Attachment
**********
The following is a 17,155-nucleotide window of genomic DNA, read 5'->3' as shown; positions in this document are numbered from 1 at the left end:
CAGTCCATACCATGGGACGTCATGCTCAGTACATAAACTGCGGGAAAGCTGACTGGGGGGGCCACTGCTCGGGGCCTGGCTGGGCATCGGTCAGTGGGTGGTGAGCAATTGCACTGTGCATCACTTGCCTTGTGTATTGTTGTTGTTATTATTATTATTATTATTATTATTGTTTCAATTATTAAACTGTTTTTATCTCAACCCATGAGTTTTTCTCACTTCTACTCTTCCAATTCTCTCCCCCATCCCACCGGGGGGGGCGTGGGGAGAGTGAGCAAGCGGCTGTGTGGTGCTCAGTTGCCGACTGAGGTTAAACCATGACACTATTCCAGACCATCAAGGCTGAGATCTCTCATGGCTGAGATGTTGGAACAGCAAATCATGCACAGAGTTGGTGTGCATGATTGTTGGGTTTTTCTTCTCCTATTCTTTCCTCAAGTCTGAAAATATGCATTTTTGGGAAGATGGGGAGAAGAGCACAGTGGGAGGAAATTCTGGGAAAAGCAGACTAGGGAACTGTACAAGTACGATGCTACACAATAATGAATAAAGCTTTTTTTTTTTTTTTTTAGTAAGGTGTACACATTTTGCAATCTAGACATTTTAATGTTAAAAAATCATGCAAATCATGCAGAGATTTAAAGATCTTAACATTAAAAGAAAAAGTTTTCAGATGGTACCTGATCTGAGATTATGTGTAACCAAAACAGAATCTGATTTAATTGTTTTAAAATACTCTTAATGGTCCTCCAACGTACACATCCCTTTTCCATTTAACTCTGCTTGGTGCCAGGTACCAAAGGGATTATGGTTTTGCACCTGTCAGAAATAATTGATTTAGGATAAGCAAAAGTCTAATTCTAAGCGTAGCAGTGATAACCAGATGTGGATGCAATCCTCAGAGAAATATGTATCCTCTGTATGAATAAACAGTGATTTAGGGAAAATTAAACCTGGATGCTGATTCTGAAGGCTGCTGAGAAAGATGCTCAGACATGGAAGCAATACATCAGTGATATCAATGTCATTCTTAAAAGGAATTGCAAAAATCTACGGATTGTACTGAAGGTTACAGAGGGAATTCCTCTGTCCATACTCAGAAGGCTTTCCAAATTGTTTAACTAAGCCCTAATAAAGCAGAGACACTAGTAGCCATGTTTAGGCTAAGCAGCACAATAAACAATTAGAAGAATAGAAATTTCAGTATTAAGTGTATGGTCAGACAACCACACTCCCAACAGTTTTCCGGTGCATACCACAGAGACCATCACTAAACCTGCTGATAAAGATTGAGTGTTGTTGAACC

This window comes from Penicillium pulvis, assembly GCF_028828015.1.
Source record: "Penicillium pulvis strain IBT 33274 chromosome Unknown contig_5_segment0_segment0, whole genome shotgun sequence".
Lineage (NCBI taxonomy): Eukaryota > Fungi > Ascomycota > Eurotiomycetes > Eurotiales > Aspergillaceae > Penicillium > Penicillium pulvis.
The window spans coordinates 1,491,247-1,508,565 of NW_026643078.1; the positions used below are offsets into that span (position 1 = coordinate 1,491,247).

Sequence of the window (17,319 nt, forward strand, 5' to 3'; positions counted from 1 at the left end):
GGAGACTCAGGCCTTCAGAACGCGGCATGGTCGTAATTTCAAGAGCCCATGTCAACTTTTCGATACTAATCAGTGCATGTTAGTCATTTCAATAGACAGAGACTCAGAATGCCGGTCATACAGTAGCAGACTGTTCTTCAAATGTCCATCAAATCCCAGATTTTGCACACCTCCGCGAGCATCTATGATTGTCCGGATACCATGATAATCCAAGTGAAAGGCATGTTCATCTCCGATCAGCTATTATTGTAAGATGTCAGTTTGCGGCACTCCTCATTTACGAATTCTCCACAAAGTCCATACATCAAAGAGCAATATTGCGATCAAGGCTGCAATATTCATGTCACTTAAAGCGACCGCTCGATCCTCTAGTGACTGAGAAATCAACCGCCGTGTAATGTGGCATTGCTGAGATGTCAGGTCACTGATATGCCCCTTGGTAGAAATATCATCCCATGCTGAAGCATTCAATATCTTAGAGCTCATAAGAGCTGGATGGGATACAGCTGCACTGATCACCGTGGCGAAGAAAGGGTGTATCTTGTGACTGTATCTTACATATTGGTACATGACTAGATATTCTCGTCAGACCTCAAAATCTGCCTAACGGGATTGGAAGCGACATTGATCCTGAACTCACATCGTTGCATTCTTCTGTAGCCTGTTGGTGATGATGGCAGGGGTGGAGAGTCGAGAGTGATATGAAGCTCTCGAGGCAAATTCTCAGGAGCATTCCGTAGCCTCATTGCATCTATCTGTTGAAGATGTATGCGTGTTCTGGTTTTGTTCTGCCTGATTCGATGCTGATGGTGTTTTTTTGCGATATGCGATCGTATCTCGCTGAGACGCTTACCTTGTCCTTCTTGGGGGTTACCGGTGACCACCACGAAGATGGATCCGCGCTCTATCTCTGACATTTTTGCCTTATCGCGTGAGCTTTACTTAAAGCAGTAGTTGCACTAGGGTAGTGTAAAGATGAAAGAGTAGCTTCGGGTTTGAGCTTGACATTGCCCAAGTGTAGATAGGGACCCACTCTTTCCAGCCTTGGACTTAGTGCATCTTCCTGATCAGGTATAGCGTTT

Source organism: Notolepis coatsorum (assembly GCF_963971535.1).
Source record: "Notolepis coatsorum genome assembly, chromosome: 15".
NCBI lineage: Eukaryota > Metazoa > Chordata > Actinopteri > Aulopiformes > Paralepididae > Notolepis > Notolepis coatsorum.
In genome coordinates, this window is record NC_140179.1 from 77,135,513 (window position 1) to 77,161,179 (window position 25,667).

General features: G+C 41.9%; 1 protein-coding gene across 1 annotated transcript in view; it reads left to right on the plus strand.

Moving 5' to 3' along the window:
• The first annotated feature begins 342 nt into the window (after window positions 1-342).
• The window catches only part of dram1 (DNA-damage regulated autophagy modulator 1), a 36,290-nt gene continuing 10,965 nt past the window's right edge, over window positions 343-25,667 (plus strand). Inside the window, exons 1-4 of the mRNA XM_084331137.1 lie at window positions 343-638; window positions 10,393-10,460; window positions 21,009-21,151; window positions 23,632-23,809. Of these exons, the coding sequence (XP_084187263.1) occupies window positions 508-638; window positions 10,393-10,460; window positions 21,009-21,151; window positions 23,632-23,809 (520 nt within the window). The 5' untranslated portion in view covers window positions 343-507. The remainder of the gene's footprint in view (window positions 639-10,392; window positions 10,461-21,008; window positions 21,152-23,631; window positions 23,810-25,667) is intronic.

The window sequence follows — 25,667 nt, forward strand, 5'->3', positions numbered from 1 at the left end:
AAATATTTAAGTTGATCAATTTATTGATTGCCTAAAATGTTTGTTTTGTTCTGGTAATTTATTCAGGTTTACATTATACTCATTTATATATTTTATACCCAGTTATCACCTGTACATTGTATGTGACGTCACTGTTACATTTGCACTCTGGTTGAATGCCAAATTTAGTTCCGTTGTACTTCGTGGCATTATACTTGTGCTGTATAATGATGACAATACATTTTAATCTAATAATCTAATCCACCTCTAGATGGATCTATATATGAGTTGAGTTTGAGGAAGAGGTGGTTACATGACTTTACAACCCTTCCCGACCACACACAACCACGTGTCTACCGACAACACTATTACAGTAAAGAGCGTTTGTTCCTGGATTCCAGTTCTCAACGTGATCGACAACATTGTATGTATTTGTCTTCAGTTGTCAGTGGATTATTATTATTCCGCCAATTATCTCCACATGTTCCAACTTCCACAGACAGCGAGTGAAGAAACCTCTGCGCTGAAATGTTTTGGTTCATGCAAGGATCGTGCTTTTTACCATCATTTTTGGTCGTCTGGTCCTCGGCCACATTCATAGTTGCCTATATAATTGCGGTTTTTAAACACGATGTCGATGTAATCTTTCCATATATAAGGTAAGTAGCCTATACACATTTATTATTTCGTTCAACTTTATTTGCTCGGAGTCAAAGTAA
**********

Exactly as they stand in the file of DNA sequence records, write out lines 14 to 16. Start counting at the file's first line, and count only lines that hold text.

Moving 5' to 3' along the window:
• The first annotated feature begins 342 nt into the window (after window positions 1-342).
• The window catches only part of dram1 (DNA-damage regulated autophagy modulator 1), a 36,290-nt gene continuing 10,965 nt past the window's right edge, over window positions 343-25,667 (plus strand). Inside the window, exons 1-4 of the mRNA XM_084331137.1 lie at window positions 343-638; window positions 10,393-10,460; window positions 21,009-21,151; window positions 23,632-23,809. Of these exons, the coding sequence (XP_084187263.1) occupies window positions 508-638; window positions 10,393-10,460; window positions 21,009-21,151; window positions 23,632-23,809 (520 nt within the window). The 5' untranslated portion in view covers window positions 343-507. The remainder of the gene's footprint in view (window positions 639-10,392; window positions 10,461-21,008; window positions 21,152-23,631; window positions 23,810-25,667) is intronic.